Joe Simpson is a figurative painter who hails from London. Working with oil paint to create hyperrealist images, his work is akin to vivid cinematography. Joe’s paintings depict deliberately staged scenes in which the images of his imagination are suspended on canvas. These ‘frozen moments’ are intentionally ambiguous and invite the viewer to project their own contextual narrative onto the work.
Joe graduated from a degree in Fine Art at Leeds University six years ago and has since continued to work on a variety of creative projects. From stunning portraits of the likes of Brandon Flowers of the Killers and Ezra Koenig of Vampire Weekend to shining stills of New York City, his work is a testament to the beauty of modern fine art in practice. He explains that he tends to take on projects that will take about a year to complete. ‘I like the idea that each project takes me on some sort of journey’ he says, ‘and there’s an overall theme and concept that connects each painting.’
His paintings have been shown both nationally and internationally at a variety of well-known venues and institutions such as The National Portrait Gallery, The Royal Albert Hall and Manchester City Art Gallery. Additionally, the eyes of his subjects have met those of the bigwigs filing in and out of The House of Commons. Joe has been open and creative in his approach to sharing his work with the public and gaining new clients, he says, ‘I’ve tried to support my work with different routes, from crowdfunding, arts council funding, making pop-up galleries and more traditional routes such as commercial galleries and competitions.’
Having completed several large scale commissions for prestigious clients, including a series of paintings for P&O, Standard Chartered and the Professional Football Association, Joe’s work is now owned by notable collectors and celebrities. His largest exhibition, Almost There, a collaborative effort between he and a collection of musicians, received funding and sponsorship from Arts Council England and Audio Technica. The show explored specific soundtracks, road trips, filmic stills, the concept of personal journeys and the ‘road-move’ genre. He tells us:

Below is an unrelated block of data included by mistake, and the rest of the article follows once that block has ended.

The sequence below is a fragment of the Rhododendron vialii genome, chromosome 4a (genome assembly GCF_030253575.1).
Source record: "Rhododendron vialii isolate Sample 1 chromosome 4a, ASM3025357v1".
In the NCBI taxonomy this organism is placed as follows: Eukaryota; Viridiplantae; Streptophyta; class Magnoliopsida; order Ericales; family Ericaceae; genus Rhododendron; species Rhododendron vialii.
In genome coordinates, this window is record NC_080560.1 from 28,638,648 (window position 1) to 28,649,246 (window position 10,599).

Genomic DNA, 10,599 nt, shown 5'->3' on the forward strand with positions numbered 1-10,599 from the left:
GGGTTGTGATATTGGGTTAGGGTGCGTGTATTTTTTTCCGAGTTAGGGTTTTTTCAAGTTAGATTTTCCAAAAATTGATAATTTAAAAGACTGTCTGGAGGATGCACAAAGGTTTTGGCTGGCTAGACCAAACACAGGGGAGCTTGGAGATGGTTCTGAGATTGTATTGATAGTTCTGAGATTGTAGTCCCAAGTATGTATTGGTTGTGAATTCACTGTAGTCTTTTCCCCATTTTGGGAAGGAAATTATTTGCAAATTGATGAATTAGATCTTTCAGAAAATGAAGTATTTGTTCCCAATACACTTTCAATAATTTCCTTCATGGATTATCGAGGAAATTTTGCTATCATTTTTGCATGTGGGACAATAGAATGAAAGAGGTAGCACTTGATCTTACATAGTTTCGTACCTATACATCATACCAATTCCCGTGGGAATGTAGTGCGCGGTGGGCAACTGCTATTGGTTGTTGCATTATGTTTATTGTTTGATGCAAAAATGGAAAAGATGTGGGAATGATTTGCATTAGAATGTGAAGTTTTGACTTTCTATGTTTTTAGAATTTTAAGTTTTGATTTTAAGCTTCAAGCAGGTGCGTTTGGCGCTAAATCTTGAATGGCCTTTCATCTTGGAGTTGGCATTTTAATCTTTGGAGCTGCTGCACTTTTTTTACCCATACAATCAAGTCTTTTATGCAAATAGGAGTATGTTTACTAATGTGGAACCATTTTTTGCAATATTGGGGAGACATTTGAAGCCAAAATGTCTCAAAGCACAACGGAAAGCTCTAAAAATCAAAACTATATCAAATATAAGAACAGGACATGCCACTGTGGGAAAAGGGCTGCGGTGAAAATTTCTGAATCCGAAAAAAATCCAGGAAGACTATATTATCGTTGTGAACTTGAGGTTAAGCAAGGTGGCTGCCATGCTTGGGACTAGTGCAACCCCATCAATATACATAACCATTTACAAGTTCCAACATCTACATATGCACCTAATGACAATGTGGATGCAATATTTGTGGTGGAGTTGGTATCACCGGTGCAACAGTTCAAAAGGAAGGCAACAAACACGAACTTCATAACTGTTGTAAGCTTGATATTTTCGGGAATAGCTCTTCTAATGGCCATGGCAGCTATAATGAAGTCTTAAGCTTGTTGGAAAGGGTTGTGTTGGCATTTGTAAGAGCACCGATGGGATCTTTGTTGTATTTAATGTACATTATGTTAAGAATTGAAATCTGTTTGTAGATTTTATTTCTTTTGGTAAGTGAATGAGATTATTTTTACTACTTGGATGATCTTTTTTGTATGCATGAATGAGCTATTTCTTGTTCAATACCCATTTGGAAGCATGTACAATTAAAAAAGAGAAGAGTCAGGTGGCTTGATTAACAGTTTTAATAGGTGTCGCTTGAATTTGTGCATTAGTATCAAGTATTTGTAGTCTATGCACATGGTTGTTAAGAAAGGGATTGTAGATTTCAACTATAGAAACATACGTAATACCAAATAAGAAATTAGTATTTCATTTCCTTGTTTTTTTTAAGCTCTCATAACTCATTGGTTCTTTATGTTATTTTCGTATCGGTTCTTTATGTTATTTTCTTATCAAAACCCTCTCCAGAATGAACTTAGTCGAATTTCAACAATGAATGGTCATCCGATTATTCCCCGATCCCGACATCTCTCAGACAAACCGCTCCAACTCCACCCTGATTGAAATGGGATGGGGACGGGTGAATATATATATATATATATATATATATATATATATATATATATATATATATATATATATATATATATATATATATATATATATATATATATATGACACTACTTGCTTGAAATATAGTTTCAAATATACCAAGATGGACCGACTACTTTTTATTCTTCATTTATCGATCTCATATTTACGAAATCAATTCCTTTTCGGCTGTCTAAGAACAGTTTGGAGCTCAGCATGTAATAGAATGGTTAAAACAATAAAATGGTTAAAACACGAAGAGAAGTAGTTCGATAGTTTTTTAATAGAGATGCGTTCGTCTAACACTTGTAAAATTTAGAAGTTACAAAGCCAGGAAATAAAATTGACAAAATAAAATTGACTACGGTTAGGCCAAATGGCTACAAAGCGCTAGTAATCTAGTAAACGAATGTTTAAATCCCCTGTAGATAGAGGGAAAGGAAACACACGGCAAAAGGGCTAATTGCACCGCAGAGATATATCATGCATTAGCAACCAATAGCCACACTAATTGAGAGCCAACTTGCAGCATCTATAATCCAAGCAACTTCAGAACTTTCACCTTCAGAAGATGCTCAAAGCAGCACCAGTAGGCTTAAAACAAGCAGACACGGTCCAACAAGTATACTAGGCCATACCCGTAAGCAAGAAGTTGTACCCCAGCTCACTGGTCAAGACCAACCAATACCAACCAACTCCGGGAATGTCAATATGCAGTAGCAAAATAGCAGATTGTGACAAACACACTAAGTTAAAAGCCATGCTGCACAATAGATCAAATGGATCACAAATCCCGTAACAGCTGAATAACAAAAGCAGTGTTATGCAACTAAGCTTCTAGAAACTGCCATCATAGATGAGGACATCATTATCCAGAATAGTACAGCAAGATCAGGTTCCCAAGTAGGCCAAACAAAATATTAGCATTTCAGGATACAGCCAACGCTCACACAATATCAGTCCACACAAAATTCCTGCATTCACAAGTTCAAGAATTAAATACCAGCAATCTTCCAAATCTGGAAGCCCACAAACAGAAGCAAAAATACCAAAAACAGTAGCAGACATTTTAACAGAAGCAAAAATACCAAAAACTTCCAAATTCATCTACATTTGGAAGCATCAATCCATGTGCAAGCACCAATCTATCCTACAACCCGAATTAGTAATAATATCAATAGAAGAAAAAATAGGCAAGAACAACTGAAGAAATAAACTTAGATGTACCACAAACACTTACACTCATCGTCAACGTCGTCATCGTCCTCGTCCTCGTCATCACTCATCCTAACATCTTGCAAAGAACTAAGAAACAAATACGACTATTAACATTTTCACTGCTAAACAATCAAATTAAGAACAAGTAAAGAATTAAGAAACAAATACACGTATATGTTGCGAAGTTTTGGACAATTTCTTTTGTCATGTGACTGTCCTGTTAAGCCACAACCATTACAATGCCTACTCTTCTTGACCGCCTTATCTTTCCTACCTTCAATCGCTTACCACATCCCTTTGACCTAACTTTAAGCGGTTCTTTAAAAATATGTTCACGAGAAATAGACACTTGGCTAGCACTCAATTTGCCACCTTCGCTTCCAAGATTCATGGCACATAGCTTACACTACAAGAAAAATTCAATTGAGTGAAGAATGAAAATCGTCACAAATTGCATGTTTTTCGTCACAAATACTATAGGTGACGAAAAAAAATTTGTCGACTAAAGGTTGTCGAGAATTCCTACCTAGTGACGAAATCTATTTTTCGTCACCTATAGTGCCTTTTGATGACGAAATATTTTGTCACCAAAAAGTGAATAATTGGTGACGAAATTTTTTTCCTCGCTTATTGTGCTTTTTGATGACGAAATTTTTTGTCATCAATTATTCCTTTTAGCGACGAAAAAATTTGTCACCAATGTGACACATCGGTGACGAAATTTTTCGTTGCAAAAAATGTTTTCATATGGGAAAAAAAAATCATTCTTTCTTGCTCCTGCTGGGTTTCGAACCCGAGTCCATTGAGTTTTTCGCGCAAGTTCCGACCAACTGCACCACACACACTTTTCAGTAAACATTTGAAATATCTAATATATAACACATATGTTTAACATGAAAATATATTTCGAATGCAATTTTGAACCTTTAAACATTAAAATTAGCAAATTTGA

‘The road trip idea is ingrained in culture, after Kerouac, ‘Born to Run’, and a thousand road movies – certain expectations and clichés are always going to be there. There’s an expectation for somebody on a road trip to have an epiphany, or realization, or of ‘arriving’ in some way. It’s impossible to not be aware of this, the character in ‘Almost There’ is really trying to be that Kerouac character he is waiting to for the moment when everything makes sense.’
Next year, Joe will be embarking on a new project entitled, Act. Having already brushed shoulders with the glitterati, he has decided to make celebrities the main focus of his work. In this project he will be approaching his favourite actors, asking them to sit for a new series of paintings. These works however, will not be traditional portraits, but compositions that place them as characters in fictional scenes. ‘The project will be very collaborative, with each actor asked, ‘what role have you always wanted to play but have never got the chance?” Joe says. ‘His intention is to then create a narrative painting in response to their answers. These roles maybe from scripts that were never made, or characters from novels or plays that they would love to play, or any other interpretations of the questions asked.’
Joe will work with the actors to create fresh narratives, focussing on how best to depict the characters and what kind of setting and scene would best depict the chosen part. This project is surely every artist’s dream, the possibilities are limitless and YGT can’t wait to see the results.
Words: Emily Beeson | @younggoldteeth